Since the introduction of smartphones nearly a decade ago, generational improvements to core components have driven increased performance and energy efficiency and brought significant enhancements to the user experience enjoyed today by both business users and consumers. These improvements include advances in manufacturing technology, system architecture and overall design.

One of the key performance drivers is the smartphone application processor (AP), a System-on-Chip (SoC) designed to support applications running on the operating system of the smartphone. Smartphone processors deliver all system capabilities needed to support a device’s applications, including memory management, graphics and multimedia processing.

The semiconductor manufacturing process technology (typically referenced in “nanometers” or “nm”) of the AP has continued to evolve, enabling a higher density of integrated circuits on a single die or chip. The rate of this evolution has historically been characterized by Moore’s law, which states that the number of transistors in an integrated circuit doubles approximately every two years. The benefits of advanced process technology include higher performance, lower active power consumption and reduced die size, enabling smaller form factor smartphones. For example, the Galaxy S8 and S8+ smartphones are based on the world’s first 10nm AP, which delivers considerable process technology enhancements over the 45nm smartphone processors featured in the original Galaxy S from 2010.

a timeline on smartphone performace processors.

In addition to process technology improvements, the core count and frequency of smartphone processors have increased. The shift from single-core to multi-core APs (such as dual-core, quad-core and most recently octa-core) has enabled improved performance and energy efficiency. One of the primary benefits of multi-core APs is that they deliver lower power consumption, as workloads are distributed across multiple cores. Due to this workload sharing, each core can run at a lower frequency and voltage, thereby consuming significantly lower power and offering much higher performance per watt as compared to single core implementations. This energy efficiency can translate to longer battery life and the ability to seamlessly run more applications simultaneously. In addition to core count, core frequencies have steadily increased. From the Galaxy S running a single core at 1.0GHz, to the Galaxy S8 running octa-core at up to 2.35GHz, we’ve seen massive enhancements. Increases in peak core frequency provide high burst performance for the most demanding workloads when needed.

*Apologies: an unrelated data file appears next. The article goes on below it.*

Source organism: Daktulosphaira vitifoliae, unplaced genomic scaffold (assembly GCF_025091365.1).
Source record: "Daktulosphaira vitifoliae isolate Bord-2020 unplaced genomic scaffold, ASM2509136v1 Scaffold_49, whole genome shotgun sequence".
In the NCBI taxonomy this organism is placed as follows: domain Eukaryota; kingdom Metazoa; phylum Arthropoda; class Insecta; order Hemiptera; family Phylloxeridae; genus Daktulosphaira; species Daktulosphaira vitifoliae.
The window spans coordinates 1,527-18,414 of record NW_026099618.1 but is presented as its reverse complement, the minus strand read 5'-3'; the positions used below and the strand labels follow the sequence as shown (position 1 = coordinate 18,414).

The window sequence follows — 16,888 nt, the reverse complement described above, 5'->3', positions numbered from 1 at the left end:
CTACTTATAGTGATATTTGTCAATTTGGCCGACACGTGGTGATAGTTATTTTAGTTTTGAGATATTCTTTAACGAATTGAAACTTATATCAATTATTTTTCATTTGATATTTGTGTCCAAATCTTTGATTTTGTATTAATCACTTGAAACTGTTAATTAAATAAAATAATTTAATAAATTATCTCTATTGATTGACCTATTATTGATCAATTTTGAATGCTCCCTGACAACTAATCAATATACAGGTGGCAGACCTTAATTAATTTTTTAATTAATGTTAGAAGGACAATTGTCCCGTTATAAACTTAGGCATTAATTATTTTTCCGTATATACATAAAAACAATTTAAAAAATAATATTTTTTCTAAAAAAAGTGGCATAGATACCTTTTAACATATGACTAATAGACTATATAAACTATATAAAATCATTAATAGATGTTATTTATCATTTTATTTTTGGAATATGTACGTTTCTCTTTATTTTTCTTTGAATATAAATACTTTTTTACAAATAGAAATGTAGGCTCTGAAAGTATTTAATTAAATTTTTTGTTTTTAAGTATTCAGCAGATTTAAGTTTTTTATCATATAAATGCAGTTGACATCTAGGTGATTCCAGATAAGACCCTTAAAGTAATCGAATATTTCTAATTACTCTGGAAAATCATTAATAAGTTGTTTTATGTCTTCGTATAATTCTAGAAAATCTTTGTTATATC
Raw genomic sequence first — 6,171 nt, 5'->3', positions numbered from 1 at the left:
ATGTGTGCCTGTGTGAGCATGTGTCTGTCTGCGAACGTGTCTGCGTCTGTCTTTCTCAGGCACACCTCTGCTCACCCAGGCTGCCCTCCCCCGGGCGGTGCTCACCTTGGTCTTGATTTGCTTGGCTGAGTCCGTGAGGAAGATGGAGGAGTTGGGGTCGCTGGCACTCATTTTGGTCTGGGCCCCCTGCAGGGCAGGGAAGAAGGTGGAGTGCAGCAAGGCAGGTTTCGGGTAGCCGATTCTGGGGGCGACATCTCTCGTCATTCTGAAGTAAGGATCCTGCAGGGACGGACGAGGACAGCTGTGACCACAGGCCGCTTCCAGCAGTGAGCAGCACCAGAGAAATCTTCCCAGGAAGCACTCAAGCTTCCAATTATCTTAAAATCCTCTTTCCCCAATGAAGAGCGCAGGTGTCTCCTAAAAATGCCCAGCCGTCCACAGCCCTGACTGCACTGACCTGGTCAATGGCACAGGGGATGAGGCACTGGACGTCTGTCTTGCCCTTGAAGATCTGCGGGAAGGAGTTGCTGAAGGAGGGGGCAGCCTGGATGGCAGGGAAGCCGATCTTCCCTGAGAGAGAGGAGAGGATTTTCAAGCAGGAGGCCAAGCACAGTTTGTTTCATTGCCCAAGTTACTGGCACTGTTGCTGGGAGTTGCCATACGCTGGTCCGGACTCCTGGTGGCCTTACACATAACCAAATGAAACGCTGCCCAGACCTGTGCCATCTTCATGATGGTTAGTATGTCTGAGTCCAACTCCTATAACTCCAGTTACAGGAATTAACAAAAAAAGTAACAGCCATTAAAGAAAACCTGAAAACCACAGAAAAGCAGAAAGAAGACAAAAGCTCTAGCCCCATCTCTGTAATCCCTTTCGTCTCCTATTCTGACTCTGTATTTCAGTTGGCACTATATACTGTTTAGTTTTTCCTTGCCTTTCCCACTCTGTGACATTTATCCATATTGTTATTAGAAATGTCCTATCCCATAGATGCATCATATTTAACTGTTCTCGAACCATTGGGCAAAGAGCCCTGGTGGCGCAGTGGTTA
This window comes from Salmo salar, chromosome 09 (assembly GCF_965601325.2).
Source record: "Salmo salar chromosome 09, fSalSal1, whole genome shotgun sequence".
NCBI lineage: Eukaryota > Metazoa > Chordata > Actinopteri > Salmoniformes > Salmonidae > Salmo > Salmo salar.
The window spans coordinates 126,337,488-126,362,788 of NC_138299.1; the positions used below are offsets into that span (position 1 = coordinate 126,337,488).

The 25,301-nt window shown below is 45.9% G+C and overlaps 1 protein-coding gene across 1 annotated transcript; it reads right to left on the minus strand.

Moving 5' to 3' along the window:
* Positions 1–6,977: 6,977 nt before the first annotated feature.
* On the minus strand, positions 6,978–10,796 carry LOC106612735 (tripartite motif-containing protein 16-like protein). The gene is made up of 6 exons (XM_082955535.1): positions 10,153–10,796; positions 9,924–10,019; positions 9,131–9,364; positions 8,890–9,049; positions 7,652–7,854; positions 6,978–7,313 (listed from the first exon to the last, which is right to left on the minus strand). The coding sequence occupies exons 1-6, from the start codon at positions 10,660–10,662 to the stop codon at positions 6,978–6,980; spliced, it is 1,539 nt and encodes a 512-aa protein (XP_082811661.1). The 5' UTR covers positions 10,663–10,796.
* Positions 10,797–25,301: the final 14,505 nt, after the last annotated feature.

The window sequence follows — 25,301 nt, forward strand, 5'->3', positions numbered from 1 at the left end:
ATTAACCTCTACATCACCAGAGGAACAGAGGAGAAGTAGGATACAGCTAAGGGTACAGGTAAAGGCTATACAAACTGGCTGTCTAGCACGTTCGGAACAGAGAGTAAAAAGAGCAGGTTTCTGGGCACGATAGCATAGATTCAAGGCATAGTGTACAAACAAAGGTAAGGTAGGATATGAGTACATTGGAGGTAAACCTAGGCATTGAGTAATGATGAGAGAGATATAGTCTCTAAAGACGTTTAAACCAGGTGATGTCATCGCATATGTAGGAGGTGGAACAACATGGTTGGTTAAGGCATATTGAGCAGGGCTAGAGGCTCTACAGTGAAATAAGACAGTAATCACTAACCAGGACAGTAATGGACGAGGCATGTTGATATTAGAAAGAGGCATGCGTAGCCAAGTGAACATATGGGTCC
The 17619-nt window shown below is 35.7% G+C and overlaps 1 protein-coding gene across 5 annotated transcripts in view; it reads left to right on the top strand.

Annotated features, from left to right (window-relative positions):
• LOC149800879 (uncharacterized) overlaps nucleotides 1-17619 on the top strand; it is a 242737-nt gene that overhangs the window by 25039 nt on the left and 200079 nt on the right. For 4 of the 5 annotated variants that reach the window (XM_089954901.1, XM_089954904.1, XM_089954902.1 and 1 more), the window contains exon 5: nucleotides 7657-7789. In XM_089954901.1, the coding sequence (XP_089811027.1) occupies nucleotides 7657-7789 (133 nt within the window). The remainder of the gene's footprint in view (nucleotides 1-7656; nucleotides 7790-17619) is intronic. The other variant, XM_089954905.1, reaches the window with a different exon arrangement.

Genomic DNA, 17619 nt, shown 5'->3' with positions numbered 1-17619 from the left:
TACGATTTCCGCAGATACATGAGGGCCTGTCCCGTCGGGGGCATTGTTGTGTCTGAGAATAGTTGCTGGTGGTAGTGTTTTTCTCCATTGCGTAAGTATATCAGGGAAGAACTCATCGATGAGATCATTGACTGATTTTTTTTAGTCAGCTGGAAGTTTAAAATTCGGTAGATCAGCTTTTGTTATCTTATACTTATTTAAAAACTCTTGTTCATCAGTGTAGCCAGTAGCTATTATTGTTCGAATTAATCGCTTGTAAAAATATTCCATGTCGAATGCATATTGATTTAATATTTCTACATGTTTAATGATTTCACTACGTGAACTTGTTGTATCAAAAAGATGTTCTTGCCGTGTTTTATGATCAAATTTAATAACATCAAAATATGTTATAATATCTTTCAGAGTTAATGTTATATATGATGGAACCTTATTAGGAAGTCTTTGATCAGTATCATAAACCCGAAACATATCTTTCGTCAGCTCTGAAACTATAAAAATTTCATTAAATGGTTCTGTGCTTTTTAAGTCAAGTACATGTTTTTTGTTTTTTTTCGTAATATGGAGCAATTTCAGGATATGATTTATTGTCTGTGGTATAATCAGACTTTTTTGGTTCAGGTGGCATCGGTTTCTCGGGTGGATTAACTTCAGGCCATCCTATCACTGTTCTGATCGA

What Is the Ideal Smartphone Screen Size?

White Paper

Finding a phone with the right screen size can help you balance productivity and usability. Download Now

A Breakthrough in User Experience

Memory architecture, type and speed have also steadily increased over the past seven years, enabling lower power and higher performance, as measured by faster reading and writing of data, and execution of processor instructions. Over this period, memory performance has evolved, as measured by an 8x increase in DDR I/O bus clock frequency from 200MHz (LPDDR2) up to 1600MHz (LPDDR4). LPDDR stands for “Low Power Double Data Rate” memory, a form of memory which operates at a lower voltage designed for usage in mobile devices such as smartphones and tablets.

In addition, graphics processors and media subsystems including display, camera and video processors have also seen marked improvements, which have enabled the rich multimedia user experience found on today’s smartphones.

The performance improvements and responsive design of more recent smartphones have enabled breakthrough user experiences including:

  • Rapid and smooth user interface transitions for seamless device interactions
  • Quick launch and running of applications and services
  • Multitasking and running of multiple applications without performance degradation
  • Fast web browsing and page rendering
  • Rich multimedia communications, including crystal-clear video calling

The introduction of the new Galaxy S8 and S8+ has allowed significant leaps in performance with the world’s first 10nm octa-core AP (2.35GHz with 4x cores, 1.9GHz with 4x cores). Galaxy S8 and S8+ smartphones employ 4GB of high-performance LPDDR4 memory to support the most demanding business applications. The leading-edge graphics and media processors provide accelerated performance for the 2960 x 1440 pixel QHD+ Super AMOLED Infinity Display and unparalleled, immersive video and audio experiences. These best-in-class performance capabilities, among others, are the reason that Galaxy S8 and S8+ smartphones have a responsive design that enables heightened productivity, reliability and user experiences in both work and personal life.

Learn more about how processor performance can boost speed, efficiency and memory in mobile computing devices.

Posts By

Jennifer Arnold

Jennifer Arnold is a senior product marketing manager for enterprise smartphones at Samsung. She is passionate about exploring how mobile technologies can enhance productivity and user experience for enterprises and their employees. Jennifer is driving the definition of enterprise smartphone features, services and new user experiences for the U.S. market. Over the past 15 years, she has held roles spanning sales, business development, product marketing and applications engineering for mobile and server silicon, software, and platform technologies. @_JenniferArnold

View more posts by Jennifer Arnold